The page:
'Azzun, Isla, Kadum

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Miki T.C., Nurit P. (reporting and photographing), Nadim (driving) Translator: Charles K.

10:10  Isla.  It was pouring when we arrived at the club for our weekly meeting with children from the village who want to improve their English.  We feared they wouldn’t appear because of the weather.  We were surprised to find the door of the club open wide.  In the past we’d had to send one of the children for the key.  N., the supervisor welcomed us with a broad smile and led us to a classroom which had already been set up, where 22 children of various ages were sitting.  Some were 6-7 years old – in first grade.  We divided them into two groups, engaging the first primarily in games.  The topic for the older children was “family.”  We learned the village had some 1000 residents in four hamulas.  Most of the children were related, siblings or cousins.  They’re well-dressed and amazingly cute.  Because the village is small there aren’t local health services.  They must drive to ‘Azzun, and to Qalqilya in more serious cases, for medical treatment.

Shortly after 11:00 the older children began leaving for prayers.  We decided to start a little earlier in the future.


11:15  ‘Azzun is quiet.  Streets are deserted because of Friday prayers and the rain.  A few youths outside.  Most shops are closed.


11:40  Qaddum.  We arrived before prayers had ended.  Many people waited for the demonstration to begin.  Some on the opposite hills, some by the roadside.  Others shelter from the rain next to the houses, among them a young woman from Nablus with a camerainfo-icon.  She introduced herself as a journalist from Aqsa.  Some stood on the outskirts of the village, at the distant location considered permissible for someone who isn’t a soldier, the unmarked line which the residents recognize as the border between Area B and Area C.  Thick black smoke from burning tires rises in the background.  The path is muddy, hard to walk on.  We wait beside one of the buildings, talking to people standing next to us.  The villagers are determined to continue their demonstrations for as long as the road remains closed.  They talk about holding demonstrations during the week if they decide it’s appropriate.  They’re willing to continue for ten years.  They emphasize that the road has been theirs for hundreds of years.  But they’re willing to agree to it remaining closed to private vehicles and open only to public vehicles and ambulances.  They’re waiting for a sign from the army.  They don’t have faith in words.  They’re waiting for action.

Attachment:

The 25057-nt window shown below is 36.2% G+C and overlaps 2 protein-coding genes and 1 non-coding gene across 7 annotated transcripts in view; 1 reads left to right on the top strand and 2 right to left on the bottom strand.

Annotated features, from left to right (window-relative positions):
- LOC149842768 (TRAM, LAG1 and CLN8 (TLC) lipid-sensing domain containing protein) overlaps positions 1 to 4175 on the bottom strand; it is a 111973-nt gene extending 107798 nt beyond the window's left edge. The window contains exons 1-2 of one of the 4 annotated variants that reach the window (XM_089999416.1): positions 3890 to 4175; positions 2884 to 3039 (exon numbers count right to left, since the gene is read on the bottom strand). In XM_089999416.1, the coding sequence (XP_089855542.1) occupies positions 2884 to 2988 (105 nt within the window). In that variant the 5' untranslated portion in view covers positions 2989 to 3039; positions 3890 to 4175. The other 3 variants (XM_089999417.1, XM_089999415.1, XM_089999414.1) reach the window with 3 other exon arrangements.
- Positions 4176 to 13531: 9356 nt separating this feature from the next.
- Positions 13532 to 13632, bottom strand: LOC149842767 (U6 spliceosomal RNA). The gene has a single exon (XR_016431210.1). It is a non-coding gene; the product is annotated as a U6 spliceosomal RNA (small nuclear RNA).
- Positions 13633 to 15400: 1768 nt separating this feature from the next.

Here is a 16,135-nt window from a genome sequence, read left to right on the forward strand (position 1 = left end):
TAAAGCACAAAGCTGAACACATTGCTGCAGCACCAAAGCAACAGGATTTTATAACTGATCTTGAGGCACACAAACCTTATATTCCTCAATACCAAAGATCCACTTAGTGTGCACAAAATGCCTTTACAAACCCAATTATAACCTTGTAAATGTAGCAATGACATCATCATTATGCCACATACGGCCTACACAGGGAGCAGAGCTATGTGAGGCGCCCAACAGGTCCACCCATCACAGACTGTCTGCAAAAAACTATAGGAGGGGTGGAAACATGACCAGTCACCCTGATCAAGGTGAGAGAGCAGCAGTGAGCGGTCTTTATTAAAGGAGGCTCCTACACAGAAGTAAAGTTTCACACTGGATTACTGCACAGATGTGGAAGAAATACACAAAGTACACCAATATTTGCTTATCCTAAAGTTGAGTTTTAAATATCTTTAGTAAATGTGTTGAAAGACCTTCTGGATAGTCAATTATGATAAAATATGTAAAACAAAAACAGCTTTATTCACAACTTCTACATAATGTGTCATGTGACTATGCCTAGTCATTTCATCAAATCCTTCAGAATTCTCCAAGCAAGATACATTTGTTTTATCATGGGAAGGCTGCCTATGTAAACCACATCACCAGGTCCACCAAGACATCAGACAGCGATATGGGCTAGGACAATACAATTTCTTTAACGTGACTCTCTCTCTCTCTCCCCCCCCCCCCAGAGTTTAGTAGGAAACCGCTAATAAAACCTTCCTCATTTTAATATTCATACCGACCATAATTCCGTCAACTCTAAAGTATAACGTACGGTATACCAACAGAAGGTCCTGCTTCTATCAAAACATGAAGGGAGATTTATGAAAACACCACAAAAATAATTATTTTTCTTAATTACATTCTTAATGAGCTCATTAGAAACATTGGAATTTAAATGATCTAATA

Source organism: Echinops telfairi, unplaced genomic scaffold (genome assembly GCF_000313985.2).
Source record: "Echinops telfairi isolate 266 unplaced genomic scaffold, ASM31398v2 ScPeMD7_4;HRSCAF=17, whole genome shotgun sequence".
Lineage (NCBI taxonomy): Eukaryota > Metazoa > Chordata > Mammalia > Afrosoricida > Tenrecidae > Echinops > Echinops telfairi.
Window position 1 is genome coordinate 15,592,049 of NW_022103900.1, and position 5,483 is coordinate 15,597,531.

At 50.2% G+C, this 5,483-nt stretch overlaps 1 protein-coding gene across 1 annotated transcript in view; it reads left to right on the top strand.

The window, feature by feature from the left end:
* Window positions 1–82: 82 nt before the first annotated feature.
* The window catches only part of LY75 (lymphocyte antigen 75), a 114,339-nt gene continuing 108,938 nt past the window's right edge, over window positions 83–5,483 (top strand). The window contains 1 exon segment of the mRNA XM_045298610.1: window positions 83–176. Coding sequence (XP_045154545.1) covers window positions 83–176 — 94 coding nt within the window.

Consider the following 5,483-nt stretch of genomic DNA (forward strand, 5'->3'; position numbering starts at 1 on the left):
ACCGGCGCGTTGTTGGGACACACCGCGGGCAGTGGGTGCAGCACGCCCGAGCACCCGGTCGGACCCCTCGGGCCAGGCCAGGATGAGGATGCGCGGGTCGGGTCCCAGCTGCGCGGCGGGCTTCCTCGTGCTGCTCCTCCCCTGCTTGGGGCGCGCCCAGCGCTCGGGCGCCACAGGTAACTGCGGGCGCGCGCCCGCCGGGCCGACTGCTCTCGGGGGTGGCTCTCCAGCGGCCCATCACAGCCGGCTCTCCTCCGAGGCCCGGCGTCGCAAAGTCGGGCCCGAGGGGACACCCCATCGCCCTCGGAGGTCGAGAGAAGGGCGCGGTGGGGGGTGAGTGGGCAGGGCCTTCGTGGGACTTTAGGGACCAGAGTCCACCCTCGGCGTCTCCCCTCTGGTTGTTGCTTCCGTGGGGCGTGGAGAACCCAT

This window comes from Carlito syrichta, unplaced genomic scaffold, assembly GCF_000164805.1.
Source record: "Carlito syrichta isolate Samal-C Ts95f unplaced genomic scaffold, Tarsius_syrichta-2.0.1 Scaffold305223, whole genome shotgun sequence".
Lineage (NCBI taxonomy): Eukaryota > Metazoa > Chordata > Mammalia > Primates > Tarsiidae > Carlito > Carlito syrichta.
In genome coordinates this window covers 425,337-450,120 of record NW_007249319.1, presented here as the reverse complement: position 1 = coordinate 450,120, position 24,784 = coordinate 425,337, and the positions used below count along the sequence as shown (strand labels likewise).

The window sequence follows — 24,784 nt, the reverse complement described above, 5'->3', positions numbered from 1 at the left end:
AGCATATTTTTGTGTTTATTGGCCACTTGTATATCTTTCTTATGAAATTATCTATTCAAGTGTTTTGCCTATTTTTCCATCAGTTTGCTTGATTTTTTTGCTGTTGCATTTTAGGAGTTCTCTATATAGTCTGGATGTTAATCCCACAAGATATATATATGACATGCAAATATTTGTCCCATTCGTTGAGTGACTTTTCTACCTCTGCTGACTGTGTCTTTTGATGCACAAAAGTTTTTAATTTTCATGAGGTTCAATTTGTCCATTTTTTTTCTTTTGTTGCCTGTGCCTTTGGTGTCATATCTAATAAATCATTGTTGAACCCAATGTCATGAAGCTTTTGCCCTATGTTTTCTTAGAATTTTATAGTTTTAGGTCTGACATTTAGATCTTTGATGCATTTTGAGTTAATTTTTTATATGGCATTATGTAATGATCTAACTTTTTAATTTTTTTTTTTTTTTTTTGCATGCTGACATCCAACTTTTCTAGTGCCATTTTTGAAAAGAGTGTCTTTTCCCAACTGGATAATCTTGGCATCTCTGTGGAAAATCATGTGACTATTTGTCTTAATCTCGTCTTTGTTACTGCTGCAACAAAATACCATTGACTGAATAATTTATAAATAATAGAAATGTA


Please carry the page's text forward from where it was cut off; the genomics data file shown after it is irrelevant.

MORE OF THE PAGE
At approximately 12:00, when prayers ended, we could hear loud voices from the village and the noise of a dense crowd of people approaching, a crier announcing their arrival.  Photographers from Palestinian TV and from Al Aqsa pass us, hurrying toward the demonstration.  A tractor pulling a wagon loaded with tires drives rapidly to the focus of events, unloads and returns to the village.  An ambulance arrives, parks some distance away in case there’s a need to evacuate injured.  We meet S., who’s also participating in the demonstration, and walk with him for a while.  He asks that if we publish photos on the web, they don’t make it possible to identify anyone.  We speak with him about villagers who’ve been arrested.  A car goes by; S. says the driver has already been arrested three times but still hasn’t given in and keeps coming to the demonstrations.  His friend, who had been released on Thursday, showed up at the demonstration the following day.  Suddenly we heard a loud, echoing explosion – a shock grenade.  Even if they’re invisible, you can hear someone’s in charge here.  We asked how long the demonstration will continue.  As long as the army’s here.  That’s how the army operates – showing who’s in charge.  He guesses the demonstration will end between 14:00-14:30.  Meanwhile we must withdraw.  The army is advancing, entering Area B, into the village.  The entire area of the village is under the army’s control.


12:30  We must leave because of other commitments.